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It’s spring — grab your No. 2 pencil

The flowers are blooming and the standardized tests are looming. Students in the Central Kitsap School District will be tearing through the No. 2 pencils in the upcoming months as students at all grade levels will be taking standardized tests, Dr. Linda Elman, Director of Research & Evaluation for the school district said during Wednesday night’s regular meeting.

From January through May, the students will take the Washington Assessment of Education Progress, the Washington Language Proficiency Test, the Iowa Test of Basic Skills, the Iowa Cognitive Abilities Test and the Washington Assessment of Student Learning.

The testing season wraps up in May when the high schoolers take the Advanced Placement tests.

The main emphasis of Elman’s presentation was on the WASL test because that is the tool used to assess adequate yearly progress for the Elementary and Secondary Education Act, commonly referred to as No Child Left Behind.

In addition to being the benchmark for No Child Left Behind, it is a requirement for high school graduation to pass the 10th-grade WASL.

Before students take the WASL, the teachers let the students know what the expectations are for the test and offer advice. The advice includes that students should at least attempt to answer all the questions — partial credit is used in the scoring — and that students should take the questions at face value.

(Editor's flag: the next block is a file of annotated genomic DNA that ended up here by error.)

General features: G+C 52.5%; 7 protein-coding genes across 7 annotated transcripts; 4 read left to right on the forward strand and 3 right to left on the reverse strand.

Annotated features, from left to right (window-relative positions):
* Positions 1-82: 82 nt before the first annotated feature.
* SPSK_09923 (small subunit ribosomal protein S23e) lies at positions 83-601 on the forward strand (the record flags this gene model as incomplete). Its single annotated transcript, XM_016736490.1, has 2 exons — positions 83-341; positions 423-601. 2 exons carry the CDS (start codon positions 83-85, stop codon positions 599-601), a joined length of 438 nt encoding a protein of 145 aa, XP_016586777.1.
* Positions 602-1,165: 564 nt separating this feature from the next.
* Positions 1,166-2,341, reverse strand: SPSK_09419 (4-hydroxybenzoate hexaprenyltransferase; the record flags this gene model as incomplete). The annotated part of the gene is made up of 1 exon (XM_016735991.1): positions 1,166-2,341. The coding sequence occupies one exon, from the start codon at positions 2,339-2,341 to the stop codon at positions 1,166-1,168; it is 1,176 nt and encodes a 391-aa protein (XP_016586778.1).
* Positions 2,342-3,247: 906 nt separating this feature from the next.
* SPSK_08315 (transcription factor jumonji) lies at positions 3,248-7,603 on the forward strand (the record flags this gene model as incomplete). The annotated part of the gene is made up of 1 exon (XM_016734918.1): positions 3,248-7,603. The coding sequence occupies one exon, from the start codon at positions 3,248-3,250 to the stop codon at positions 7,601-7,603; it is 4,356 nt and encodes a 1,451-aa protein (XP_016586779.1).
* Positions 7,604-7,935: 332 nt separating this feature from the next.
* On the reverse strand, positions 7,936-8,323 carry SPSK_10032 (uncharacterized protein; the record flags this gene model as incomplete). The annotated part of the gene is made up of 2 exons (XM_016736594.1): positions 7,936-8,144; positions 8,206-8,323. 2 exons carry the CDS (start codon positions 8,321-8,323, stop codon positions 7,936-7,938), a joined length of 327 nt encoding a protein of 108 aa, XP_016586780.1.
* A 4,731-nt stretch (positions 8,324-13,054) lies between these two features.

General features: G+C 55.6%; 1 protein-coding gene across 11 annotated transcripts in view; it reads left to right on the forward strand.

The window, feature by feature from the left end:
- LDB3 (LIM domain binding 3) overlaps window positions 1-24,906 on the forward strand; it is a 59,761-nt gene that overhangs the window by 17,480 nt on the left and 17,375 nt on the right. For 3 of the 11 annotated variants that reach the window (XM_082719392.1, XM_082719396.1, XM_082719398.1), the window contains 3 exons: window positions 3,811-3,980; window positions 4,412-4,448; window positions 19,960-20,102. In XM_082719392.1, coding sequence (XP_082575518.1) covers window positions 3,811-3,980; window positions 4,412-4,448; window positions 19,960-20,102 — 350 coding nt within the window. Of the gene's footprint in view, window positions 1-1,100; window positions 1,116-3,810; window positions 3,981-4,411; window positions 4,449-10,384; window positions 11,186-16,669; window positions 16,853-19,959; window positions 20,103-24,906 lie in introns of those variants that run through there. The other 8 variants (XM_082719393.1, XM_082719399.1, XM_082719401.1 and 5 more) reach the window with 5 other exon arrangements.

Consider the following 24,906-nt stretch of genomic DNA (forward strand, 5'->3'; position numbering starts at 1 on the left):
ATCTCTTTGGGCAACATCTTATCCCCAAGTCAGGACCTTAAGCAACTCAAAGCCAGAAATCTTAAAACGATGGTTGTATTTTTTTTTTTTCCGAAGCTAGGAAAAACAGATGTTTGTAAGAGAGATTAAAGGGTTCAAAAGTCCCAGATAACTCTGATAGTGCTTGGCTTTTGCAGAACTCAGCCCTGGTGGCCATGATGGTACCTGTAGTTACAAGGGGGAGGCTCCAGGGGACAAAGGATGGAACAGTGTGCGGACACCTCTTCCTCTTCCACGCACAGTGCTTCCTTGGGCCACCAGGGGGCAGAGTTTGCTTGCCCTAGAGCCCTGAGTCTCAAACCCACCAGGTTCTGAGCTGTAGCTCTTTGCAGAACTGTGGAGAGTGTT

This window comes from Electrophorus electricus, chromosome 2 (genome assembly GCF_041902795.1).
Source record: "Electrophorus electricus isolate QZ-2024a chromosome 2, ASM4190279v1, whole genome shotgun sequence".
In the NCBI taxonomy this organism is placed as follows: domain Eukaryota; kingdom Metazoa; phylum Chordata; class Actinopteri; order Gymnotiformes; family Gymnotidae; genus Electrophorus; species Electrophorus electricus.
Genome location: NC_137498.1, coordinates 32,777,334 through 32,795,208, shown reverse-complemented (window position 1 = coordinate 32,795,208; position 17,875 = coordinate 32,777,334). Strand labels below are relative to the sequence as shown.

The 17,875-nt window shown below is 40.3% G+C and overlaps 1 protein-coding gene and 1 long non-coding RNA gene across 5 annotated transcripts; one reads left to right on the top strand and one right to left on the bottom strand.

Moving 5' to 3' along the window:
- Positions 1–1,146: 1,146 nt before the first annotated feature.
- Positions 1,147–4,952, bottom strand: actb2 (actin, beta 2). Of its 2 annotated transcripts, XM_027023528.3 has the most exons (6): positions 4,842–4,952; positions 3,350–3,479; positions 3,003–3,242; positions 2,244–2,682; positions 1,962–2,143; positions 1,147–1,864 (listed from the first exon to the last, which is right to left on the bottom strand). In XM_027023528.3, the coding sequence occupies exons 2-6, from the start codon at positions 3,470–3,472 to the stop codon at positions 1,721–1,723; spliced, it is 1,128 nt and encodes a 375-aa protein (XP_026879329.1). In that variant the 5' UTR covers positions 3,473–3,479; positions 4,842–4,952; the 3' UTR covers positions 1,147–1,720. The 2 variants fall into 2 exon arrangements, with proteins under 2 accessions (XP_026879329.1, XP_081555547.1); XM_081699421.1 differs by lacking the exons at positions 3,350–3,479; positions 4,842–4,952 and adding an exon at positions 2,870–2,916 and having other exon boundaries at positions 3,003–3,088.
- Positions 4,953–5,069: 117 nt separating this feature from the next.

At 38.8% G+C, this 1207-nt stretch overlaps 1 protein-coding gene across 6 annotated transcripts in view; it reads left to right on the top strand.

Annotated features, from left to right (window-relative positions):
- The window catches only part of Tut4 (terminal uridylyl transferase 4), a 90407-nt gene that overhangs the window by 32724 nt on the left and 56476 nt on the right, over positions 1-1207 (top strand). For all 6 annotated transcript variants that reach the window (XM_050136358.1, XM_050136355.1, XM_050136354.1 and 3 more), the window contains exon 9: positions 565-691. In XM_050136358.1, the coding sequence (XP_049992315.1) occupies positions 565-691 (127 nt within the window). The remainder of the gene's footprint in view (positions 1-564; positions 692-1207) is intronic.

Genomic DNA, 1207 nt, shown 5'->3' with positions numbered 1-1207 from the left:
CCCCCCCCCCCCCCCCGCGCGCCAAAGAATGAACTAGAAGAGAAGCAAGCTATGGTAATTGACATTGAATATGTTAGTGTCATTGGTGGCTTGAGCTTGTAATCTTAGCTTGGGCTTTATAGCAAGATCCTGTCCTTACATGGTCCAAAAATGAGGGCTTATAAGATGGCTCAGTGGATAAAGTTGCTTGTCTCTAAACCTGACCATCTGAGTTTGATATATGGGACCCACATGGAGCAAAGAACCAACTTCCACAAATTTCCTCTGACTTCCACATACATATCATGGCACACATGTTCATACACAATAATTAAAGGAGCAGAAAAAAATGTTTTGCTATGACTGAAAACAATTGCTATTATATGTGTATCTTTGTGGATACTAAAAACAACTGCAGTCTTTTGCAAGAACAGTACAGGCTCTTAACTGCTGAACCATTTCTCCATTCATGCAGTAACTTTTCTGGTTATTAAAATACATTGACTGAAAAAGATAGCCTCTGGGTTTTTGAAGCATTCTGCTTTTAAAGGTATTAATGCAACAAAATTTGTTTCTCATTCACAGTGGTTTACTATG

One of the major issues surrounding the WASL is the security of the tests, she said.

Each school principal has to sign for the tests and sign a document that states the proper protocol is used when the test is conducted. One issue new this year is that, to “eliminate anything that would challenge the validity of the test,” students have to give up their cell phones and digital cameras before the test to assure the students are not taking pictures of the test, Elman said.

In addition to the standardized test presentation, the district also heard a facilities update from Richard Best, director of construction, facilities and maintenance.

The district is currently looking for an architect and engineer to design a replacement for Seabeck Elementary School. The 2004-05 capital projects budget has $375,000 set aside for the design of Seabeck Elementary.

Whether or not the school will be built, however, is not yet determined. The district is asking the voters to approve a capital projects levy on May 17 that would raise approximately $16.5 through 2011. The district would combine those funds with state matching funds and federal dollars it receives for having military families in the schools.

If the levy does not pass, the district will have to prioritize its needs, district spokesperson Laurie Cizon said.

Only the projects deemed necessary to keep the schools safe and get the buildings up to code will be done, she said.

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